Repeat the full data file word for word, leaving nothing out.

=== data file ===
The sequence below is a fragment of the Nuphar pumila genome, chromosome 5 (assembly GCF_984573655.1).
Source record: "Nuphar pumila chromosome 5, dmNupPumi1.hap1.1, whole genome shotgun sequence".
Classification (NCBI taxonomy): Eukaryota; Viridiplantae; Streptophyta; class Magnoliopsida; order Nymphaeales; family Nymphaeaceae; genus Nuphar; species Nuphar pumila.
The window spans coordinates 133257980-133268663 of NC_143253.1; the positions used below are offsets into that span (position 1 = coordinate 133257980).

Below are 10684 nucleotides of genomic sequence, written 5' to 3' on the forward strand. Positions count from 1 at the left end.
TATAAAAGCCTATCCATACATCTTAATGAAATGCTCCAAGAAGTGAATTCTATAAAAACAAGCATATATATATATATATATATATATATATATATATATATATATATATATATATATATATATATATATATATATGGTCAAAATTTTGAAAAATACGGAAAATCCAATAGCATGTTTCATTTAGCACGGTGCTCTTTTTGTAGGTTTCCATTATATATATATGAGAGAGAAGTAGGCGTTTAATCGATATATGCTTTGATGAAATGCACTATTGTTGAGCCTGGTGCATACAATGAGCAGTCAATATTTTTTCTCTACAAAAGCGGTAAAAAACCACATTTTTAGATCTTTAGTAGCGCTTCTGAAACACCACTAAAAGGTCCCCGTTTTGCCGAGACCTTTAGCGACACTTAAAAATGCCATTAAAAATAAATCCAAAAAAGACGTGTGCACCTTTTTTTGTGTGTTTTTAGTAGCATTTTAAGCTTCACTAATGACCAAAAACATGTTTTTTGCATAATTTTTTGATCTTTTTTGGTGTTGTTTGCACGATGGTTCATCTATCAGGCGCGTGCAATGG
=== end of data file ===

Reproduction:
The sequence below is a fragment of the Nuphar pumila genome, chromosome 5 (assembly GCF_984573655.1).
Source record: "Nuphar pumila chromosome 5, dmNupPumi1.hap1.1, whole genome shotgun sequence".
Classification (NCBI taxonomy): Eukaryota; Viridiplantae; Streptophyta; class Magnoliopsida; order Nymphaeales; family Nymphaeaceae; genus Nuphar; species Nuphar pumila.
The window spans coordinates 133257980-133268663 of NC_143253.1; the positions used below are offsets into that span (position 1 = coordinate 133257980).

Below are 10684 nucleotides of genomic sequence, written 5' to 3' on the forward strand. Positions count from 1 at the left end.
TATAAAAGCCTATCCATACATCTTAATGAAATGCTCCAAGAAGTGAATTCTATAAAAACAAGCATATATATATATATATATATATATATATATATATATATATATATATATATATATATATATATATATATATATGGTCAAAATTTTGAAAAATACGGAAAATCCAATAGCATGTTTCATTTAGCACGGTGCTCTTTTTGTAGGTTTCCATTATATATATATGAGAGAGAAGTAGGCGTTTAATCGATATATGCTTTGATGAAATGCACTATTGTTGAGCCTGGTGCATACAATGAGCAGTCAATATTTTTTCTCTACAAAAGCGGTAAAAAACCACATTTTTAGATCTTTAGTAGCGCTTCTGAAACACCACTAAAAGGTCCCCGTTTTGCCGAGACCTTTAGCGACACTTAAAAATGCCATTAAAAATAAATCCAAAAAAGACGTGTGCACCTTTTTTTGTGTGTTTTTAGTAGCATTTTAAGCTTCACTAATGACCAAAAACATGTTTTTTGCATAATTTTTTGATCTTTTTTGGTGTTGTTTGCACGATGGTTCATCTATCAGGCGCGTGCAATGG